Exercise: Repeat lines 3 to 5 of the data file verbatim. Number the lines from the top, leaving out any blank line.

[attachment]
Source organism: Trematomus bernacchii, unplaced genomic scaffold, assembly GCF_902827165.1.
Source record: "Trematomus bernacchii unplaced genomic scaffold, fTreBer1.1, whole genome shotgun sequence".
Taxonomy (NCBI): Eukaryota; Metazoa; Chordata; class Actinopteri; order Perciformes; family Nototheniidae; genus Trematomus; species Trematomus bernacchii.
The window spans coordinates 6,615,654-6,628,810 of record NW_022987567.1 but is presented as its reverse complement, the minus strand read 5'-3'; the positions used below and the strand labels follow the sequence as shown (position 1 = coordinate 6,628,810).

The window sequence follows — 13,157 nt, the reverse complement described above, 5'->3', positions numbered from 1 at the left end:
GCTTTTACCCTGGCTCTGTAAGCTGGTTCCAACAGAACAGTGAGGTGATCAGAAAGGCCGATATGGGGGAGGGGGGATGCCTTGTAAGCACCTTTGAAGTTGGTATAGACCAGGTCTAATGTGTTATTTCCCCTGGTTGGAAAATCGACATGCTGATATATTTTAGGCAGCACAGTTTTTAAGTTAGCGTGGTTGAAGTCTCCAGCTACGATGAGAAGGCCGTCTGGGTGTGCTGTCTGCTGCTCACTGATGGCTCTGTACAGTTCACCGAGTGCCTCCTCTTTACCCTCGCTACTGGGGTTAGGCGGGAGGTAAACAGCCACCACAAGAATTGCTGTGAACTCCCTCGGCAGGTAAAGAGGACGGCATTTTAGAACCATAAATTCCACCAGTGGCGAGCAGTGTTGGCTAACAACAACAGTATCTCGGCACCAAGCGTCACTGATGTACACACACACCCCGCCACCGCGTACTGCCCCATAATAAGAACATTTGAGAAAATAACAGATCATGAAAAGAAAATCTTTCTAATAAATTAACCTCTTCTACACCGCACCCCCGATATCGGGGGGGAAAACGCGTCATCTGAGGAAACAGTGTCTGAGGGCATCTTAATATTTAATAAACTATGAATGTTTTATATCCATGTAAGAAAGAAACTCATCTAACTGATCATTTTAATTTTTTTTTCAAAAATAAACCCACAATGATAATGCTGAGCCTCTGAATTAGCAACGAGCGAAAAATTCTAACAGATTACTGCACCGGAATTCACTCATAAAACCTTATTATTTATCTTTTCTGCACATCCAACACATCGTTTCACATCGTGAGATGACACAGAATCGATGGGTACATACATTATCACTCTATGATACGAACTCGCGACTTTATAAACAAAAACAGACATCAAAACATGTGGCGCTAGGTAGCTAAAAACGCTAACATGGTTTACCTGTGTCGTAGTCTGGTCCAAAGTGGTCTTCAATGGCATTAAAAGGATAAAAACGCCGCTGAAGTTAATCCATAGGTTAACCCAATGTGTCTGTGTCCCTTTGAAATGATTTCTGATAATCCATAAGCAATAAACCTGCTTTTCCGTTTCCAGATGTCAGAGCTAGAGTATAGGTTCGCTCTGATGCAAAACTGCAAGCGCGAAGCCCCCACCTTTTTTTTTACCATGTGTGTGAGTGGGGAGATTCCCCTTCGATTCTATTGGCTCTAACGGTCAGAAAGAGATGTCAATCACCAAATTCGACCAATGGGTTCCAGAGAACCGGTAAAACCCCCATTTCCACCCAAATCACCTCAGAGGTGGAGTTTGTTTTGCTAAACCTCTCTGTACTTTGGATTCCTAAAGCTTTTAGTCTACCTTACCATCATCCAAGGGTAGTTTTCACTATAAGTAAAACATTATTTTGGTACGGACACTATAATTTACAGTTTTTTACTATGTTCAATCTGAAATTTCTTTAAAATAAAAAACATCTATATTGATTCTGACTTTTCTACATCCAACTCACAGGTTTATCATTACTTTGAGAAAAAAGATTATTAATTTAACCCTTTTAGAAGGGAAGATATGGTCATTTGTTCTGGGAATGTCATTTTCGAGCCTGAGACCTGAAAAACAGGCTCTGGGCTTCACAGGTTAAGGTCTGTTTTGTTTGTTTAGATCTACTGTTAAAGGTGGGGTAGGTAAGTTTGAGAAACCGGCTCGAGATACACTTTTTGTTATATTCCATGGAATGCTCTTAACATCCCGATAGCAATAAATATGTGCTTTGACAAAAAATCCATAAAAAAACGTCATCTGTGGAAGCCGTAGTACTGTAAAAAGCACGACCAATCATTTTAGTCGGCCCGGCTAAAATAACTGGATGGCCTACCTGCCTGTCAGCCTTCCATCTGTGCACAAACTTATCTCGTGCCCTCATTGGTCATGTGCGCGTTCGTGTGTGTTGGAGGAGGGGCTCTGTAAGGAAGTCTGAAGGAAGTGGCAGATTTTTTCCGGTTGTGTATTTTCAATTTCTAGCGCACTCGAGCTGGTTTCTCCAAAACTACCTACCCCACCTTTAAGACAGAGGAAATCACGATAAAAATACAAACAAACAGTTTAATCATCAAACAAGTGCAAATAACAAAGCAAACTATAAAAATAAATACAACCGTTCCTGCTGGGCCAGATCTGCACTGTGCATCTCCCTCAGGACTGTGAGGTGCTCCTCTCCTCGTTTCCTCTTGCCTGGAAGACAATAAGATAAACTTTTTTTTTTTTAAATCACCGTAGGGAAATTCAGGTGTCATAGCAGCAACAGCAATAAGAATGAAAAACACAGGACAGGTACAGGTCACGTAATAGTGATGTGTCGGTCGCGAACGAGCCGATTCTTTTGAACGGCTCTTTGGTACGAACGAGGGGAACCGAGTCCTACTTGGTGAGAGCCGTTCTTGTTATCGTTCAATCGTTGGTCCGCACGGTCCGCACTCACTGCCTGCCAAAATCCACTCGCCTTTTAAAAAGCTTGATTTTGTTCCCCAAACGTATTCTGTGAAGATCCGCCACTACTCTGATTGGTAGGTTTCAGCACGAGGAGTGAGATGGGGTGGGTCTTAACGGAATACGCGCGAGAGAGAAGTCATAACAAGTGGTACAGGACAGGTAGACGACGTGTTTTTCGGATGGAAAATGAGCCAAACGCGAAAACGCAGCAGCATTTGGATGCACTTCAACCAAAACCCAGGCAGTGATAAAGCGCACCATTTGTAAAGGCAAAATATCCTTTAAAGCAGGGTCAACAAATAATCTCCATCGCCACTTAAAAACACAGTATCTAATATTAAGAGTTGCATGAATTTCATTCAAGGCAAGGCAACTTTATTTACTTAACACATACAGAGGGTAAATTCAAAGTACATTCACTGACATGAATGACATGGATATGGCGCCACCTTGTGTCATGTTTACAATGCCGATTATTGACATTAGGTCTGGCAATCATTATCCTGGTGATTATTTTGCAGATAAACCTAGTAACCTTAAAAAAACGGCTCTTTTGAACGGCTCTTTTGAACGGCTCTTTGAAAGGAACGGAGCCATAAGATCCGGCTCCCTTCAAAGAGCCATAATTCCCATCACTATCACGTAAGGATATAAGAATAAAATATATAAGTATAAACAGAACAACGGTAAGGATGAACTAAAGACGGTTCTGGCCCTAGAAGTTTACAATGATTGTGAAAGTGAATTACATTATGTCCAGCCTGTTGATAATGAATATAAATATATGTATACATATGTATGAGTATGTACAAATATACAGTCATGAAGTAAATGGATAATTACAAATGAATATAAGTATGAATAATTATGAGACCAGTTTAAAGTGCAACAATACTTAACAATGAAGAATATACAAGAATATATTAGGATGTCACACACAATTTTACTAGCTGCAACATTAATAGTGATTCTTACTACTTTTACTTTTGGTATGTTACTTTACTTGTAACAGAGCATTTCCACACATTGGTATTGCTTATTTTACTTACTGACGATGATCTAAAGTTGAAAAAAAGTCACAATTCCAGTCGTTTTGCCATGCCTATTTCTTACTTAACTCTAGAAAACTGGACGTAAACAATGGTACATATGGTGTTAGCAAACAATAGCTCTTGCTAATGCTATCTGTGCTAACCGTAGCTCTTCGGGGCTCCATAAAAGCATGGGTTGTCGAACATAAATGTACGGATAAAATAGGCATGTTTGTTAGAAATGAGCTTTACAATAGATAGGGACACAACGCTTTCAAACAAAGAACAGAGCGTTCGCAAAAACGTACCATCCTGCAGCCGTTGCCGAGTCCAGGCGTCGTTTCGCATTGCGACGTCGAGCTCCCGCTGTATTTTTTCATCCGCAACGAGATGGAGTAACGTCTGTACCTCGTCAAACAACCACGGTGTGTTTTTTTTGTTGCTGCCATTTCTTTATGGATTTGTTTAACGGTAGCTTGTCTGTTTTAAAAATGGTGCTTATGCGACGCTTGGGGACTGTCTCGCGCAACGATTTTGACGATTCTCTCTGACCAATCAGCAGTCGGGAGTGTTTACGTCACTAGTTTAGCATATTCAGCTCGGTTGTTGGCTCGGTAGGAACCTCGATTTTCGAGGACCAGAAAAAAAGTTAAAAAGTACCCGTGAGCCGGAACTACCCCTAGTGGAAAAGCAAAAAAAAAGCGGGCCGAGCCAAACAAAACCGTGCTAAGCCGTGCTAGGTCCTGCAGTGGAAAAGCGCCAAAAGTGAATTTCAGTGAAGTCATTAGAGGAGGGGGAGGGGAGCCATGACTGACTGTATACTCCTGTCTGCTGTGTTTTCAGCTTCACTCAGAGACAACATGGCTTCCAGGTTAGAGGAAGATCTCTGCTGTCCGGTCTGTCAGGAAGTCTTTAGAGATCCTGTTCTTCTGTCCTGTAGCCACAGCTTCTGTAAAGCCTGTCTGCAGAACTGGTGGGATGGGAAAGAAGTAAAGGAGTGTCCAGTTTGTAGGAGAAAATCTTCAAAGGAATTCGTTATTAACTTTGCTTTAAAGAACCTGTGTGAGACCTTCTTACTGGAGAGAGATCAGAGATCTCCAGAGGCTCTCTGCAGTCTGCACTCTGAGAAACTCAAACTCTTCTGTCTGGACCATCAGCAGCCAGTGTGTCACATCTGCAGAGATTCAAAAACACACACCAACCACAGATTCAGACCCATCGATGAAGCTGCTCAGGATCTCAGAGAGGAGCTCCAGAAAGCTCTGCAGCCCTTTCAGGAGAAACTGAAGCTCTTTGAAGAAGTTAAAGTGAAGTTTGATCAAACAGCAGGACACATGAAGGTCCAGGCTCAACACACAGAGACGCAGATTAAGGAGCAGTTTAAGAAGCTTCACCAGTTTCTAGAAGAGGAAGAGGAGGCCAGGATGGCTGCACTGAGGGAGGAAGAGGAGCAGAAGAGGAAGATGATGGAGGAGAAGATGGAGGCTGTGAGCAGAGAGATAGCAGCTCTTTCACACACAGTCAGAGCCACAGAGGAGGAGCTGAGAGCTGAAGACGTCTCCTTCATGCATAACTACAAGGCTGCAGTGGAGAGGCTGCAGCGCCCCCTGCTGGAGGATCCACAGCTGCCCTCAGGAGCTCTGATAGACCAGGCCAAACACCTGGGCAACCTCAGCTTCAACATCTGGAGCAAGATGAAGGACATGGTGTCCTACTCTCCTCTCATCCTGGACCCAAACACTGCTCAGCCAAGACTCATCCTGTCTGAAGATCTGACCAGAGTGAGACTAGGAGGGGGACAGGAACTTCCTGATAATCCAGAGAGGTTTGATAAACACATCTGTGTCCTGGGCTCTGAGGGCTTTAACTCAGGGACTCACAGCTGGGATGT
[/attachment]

Taxonomy (NCBI): Eukaryota; Metazoa; Chordata; class Actinopteri; order Perciformes; family Nototheniidae; genus Trematomus; species Trematomus bernacchii.
The window spans coordinates 6,615,654-6,628,810 of record NW_022987567.1 but is presented as its reverse complement, the minus strand read 5'-3'; the positions used below and the strand labels follow the sequence as shown (position 1 = coordinate 6,628,810).

The window sequence follows — 13,157 nt, the reverse complement described above, 5'->3', positions numbered from 1 at the left end: